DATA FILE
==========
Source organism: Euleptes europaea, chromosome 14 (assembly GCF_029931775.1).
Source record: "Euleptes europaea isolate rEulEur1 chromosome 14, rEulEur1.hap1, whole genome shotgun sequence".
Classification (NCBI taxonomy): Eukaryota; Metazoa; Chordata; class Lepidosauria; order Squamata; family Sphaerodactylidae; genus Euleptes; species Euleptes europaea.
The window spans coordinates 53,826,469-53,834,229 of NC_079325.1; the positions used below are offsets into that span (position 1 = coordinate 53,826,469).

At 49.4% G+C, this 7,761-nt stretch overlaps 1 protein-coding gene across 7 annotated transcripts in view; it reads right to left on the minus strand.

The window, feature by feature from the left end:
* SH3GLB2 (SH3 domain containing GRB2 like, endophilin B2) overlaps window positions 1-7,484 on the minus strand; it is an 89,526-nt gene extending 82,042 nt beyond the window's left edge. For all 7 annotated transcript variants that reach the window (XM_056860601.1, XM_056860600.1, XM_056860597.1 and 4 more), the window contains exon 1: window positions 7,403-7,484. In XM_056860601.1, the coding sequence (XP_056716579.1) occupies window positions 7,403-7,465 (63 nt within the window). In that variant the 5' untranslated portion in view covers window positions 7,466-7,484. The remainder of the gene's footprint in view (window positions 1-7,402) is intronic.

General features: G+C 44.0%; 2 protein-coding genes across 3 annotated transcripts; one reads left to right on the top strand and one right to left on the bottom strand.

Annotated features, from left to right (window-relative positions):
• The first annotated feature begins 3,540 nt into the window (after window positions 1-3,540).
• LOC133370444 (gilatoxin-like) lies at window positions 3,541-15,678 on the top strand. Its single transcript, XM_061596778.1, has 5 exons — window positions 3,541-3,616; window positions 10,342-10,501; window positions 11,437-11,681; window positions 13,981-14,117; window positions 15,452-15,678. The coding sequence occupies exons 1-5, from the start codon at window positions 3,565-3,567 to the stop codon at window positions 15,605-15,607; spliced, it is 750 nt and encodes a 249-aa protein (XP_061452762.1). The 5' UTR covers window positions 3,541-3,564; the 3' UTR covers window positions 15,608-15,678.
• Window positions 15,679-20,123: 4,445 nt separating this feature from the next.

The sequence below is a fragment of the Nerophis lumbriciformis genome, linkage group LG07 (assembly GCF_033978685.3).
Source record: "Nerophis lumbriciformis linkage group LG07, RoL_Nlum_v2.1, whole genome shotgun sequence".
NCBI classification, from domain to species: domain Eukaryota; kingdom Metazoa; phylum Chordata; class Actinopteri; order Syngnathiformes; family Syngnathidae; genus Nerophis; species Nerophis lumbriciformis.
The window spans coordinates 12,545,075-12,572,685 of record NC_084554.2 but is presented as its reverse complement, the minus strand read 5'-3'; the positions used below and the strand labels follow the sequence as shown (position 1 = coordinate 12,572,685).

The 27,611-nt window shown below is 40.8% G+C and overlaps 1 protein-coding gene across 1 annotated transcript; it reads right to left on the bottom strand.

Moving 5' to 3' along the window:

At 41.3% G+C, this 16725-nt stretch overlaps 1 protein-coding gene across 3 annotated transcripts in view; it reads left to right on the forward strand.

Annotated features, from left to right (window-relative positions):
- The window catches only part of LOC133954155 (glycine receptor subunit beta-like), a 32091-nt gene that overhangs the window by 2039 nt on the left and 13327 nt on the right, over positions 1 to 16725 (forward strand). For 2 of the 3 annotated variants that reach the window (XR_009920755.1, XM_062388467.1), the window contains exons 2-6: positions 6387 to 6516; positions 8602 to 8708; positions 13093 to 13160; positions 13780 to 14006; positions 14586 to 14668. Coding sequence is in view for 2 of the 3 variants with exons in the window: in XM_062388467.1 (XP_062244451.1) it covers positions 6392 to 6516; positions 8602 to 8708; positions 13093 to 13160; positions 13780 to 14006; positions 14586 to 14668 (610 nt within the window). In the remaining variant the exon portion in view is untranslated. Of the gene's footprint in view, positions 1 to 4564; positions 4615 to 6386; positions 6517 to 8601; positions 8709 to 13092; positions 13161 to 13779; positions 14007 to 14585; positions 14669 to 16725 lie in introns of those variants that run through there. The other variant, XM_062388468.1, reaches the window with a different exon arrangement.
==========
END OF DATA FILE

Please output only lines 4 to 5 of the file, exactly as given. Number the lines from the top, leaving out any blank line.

The window spans coordinates 53,826,469-53,834,229 of NC_079325.1; the positions used below are offsets into that span (position 1 = coordinate 53,826,469).

At 49.4% G+C, this 7,761-nt stretch overlaps 1 protein-coding gene across 7 annotated transcripts in view; it reads right to left on the minus strand.